Password hashing function

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Discussion of general topics related to the new release and its place in the world. Don't discuss new features, report bugs, ask for support, et cetera. Don't use this to spam for other boards or attack those boards!
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olger901
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Re: Password hashing function

Post by olger901 »

Well they might say php is better nowadays but that doesn't mean it's the best in my opinion Python is superior to php which in the future also could have a big chance in webdesign same with cfm
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Martin Blank
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Re: Password hashing function

Post by Martin Blank »

I'm always amazed at how threads can be derailed, even after seeing it happen so much on my own board.
Manip wrote:I think anyone that considers this a security problem for PHPbb clearly doesn't remotely understand the new discovery or what a collision is or how many combinations a 64bit hash has.
I'm quite clear on what a collision is (two initial values returning the same hash) and how many combinations are available. However, cryptographic history shows that what often happens when one crack is found, others are able to further exploit that crack (in a research sense) to find bigger flaws.

Right now, an IBM P690 takes 15 seconds to five minutes (according to paper authors Xiaoyun Wang, Dengguo Feng, Xuejia Lai, and Hongbo Yu) to find a second IV for a particular hash, and this works for any given IV.

This may be the first leak in the dam for MD5, especially if some method can be found to reverse the hashing and find an acceptable IV that will provide the given hash.
You can never go home again... but I guess you can shop there.

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the_dan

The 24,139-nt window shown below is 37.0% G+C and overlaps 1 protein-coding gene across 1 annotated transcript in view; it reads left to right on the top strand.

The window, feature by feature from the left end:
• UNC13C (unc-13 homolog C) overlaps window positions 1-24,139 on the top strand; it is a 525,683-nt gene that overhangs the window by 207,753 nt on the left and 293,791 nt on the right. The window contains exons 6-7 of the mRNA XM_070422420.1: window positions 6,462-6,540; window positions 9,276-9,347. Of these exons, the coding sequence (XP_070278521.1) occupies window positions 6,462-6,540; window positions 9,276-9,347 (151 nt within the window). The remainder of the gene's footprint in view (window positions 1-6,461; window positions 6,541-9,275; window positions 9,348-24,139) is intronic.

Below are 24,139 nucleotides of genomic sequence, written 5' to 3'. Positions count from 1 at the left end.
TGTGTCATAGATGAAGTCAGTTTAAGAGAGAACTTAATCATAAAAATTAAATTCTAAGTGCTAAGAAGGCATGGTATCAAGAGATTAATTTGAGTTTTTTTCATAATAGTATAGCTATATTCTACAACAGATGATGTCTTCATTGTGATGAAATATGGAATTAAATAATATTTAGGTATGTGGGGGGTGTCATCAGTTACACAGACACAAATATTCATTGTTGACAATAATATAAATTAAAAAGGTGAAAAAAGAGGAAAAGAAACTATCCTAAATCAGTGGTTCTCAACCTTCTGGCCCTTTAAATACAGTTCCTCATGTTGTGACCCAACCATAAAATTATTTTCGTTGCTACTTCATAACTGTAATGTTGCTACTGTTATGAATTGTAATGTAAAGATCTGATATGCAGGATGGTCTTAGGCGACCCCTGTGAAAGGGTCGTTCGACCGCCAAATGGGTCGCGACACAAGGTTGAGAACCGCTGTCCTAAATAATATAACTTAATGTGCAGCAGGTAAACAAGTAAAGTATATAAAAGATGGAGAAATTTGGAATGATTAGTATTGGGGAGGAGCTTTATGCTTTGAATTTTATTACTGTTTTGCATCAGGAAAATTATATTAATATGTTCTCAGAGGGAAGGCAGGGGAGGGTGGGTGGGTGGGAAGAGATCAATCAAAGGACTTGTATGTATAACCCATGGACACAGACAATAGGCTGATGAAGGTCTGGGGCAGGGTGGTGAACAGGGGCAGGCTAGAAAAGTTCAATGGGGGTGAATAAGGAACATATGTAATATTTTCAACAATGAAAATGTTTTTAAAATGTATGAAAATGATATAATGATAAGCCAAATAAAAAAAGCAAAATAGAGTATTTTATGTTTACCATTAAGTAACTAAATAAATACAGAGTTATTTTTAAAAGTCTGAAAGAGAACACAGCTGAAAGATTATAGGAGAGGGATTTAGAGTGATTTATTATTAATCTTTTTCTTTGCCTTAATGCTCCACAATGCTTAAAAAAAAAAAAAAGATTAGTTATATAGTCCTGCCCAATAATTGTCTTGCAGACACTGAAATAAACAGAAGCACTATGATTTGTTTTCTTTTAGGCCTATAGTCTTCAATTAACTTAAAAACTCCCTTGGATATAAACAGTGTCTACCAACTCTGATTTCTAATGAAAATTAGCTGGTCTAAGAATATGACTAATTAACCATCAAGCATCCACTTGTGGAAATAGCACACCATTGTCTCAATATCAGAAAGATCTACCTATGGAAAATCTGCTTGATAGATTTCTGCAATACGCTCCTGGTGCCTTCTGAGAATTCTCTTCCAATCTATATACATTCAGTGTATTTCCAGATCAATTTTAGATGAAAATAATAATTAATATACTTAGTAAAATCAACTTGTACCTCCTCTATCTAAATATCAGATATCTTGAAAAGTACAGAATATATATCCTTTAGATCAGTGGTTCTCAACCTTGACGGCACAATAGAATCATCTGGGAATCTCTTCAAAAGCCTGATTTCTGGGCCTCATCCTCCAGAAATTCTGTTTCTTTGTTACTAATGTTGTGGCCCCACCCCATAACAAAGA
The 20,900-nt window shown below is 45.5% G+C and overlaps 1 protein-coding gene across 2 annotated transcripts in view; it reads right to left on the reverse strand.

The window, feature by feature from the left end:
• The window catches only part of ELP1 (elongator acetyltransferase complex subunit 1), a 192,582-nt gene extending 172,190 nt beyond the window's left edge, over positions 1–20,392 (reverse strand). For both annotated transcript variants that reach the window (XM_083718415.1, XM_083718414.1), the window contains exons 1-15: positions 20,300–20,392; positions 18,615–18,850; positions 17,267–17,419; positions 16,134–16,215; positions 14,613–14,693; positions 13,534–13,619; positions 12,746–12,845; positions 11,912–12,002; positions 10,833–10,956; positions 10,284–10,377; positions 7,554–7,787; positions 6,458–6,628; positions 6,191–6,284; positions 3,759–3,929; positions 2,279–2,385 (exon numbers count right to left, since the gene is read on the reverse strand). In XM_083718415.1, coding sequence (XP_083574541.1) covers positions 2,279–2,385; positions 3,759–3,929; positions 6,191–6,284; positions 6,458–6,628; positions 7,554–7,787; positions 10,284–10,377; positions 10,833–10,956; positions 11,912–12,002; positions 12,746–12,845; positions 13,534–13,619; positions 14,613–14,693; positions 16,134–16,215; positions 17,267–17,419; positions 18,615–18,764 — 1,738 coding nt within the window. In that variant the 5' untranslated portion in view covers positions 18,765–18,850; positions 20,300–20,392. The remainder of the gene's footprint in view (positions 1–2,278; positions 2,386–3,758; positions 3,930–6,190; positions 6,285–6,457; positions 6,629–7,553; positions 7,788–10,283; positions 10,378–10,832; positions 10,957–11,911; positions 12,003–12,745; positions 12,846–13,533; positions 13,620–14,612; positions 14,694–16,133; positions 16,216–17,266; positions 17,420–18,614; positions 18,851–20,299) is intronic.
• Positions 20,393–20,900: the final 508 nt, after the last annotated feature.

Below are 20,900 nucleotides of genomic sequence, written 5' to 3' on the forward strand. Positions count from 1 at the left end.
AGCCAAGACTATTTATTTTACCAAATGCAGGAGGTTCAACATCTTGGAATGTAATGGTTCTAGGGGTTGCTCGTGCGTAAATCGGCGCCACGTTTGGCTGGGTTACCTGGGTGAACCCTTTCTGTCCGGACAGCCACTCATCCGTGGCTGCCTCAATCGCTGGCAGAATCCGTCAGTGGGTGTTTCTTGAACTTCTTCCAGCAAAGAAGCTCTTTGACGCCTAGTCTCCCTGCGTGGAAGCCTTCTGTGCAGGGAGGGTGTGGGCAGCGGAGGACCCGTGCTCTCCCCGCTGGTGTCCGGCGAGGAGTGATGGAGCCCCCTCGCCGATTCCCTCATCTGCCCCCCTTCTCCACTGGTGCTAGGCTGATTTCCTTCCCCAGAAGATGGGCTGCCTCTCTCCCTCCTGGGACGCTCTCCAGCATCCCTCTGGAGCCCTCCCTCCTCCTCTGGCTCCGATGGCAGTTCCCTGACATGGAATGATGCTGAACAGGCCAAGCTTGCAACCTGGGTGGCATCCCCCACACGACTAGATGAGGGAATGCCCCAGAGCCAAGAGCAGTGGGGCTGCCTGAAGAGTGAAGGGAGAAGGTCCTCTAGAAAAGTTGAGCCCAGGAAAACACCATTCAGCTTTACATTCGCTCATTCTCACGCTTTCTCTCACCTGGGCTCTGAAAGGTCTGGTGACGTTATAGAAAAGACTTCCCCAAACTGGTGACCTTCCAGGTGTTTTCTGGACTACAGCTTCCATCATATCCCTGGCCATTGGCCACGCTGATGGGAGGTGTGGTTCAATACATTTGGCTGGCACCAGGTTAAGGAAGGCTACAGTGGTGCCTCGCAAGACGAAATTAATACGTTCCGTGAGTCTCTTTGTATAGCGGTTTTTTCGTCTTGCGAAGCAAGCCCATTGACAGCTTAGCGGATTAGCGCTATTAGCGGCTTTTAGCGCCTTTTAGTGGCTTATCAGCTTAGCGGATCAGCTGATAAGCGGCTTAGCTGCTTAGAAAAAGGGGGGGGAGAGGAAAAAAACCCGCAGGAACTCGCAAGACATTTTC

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Re: Password hashing function

Post by the_dan »

You have to get the hash first, though remember.

I also believe that Snitz stores passwords in plaintext form.

Dan

sparkster
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Re: Password hashing function

Post by sparkster »

Nothing open source is ever secure in the sense that crackers will always know what they're up against. However while I agree that salting is a great idea I don't believe md5 is by any mean "comprimised". If you actually read the details of what happened rather than just the Slashdot article, you'd know that the collisions were found in sha-1's predecessor, quite an old hash that I don't think PHP even supports.

Apparently we'll find out in a few days whether md5 was broken but I doubt we'll hear anything for a while until the next round of jumped up hype does it's rounds on the tech sites.

Martin Blank
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Re: Password hashing function

Post by Martin Blank »

GRR.

I did read the paper (PDF warning). The collisions in MD5 are quite real, and according to the paper, reproduceable. They include two pairs of 1024-bit messages that produce the same hash. Theoretically, MD5 should not produce collisions in fewer than 2^64 messages on average. The paper shows that they can do this in far fewer attempts.

This is a first weakness; I expect more will follow.
You can never go home again... but I guess you can shop there.

quolo
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Re: Password hashing function

Post by quolo »

Martin Blank wrote:Right now, an IBM P690 takes 15 seconds to five minutes (according to paper authors Xiaoyun Wang, Dengguo Feng, Xuejia Lai, and Hongbo Yu) to find a second IV for a particular hash, and this works for any given IV.
Not to derail, but I'm just learning about encryption. What is an IV?

marinedalek
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Re: Password hashing function

Post by marinedalek »